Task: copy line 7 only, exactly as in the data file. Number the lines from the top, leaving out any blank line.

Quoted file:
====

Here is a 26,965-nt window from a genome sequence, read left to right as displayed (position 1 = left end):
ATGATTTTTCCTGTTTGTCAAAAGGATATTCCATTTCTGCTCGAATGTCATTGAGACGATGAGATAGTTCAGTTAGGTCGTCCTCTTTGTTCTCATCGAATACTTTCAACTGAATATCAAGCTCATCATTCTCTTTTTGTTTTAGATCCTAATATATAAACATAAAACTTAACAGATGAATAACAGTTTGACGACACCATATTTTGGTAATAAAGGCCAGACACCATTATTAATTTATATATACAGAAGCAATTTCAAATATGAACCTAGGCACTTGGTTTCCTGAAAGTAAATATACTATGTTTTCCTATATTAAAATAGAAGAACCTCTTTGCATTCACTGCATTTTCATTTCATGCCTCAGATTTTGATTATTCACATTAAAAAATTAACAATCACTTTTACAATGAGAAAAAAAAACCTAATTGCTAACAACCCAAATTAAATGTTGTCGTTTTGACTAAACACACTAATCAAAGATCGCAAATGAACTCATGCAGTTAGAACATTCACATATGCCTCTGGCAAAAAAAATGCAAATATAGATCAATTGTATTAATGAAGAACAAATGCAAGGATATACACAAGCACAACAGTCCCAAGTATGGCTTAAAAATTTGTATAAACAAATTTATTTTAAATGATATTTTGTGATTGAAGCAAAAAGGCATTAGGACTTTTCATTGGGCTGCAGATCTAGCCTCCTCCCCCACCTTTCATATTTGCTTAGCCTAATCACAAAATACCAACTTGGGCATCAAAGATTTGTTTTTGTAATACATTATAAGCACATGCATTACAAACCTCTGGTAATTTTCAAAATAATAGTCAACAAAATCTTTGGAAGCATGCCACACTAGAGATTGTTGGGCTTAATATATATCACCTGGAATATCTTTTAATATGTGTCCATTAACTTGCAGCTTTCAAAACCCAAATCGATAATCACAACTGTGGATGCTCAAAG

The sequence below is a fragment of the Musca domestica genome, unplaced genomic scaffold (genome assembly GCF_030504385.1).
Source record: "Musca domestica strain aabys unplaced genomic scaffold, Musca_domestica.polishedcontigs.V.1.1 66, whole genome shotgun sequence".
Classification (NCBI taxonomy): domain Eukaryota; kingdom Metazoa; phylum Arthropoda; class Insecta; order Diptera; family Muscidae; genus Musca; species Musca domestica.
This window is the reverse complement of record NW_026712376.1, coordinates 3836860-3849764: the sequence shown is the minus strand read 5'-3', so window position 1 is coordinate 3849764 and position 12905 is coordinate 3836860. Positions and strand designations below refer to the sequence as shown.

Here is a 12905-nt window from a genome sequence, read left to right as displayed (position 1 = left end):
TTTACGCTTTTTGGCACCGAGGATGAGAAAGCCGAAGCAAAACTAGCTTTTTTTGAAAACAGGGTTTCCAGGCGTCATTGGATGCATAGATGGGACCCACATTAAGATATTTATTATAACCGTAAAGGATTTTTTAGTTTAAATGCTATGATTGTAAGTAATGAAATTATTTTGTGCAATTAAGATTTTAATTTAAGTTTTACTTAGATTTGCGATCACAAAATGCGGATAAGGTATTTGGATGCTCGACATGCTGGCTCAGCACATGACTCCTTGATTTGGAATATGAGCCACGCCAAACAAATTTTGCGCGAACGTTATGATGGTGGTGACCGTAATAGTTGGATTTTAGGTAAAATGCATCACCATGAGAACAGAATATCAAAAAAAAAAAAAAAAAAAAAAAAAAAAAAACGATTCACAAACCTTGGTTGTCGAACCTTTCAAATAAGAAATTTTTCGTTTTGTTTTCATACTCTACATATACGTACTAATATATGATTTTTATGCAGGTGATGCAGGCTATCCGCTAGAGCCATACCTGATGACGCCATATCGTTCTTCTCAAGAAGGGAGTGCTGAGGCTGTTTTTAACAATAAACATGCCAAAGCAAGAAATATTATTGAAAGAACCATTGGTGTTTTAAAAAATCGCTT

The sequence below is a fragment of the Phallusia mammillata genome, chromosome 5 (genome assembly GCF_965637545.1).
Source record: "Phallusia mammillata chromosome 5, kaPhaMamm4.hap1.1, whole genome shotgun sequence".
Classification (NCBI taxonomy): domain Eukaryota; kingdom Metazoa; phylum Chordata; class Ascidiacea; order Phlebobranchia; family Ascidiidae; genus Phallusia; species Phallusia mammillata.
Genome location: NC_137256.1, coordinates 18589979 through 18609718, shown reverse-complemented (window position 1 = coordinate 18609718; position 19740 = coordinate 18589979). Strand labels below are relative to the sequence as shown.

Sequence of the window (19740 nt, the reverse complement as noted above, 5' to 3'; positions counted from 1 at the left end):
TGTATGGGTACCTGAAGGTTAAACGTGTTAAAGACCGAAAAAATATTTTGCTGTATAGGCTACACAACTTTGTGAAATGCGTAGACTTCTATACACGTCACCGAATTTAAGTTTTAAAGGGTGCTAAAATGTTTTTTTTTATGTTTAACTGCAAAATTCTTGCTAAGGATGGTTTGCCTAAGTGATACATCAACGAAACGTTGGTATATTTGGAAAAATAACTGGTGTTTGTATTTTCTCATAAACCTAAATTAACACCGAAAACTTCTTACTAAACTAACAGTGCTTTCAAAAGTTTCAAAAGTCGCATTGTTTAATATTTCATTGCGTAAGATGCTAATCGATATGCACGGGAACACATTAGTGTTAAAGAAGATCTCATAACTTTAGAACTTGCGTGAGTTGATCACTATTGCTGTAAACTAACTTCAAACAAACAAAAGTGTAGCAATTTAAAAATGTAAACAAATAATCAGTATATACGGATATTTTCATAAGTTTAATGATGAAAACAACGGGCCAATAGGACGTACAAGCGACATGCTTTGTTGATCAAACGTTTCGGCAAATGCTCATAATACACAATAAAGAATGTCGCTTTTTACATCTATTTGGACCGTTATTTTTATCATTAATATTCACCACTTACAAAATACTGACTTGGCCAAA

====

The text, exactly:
Here is a 12905-nt window from a genome sequence, read left to right as displayed (position 1 = left end):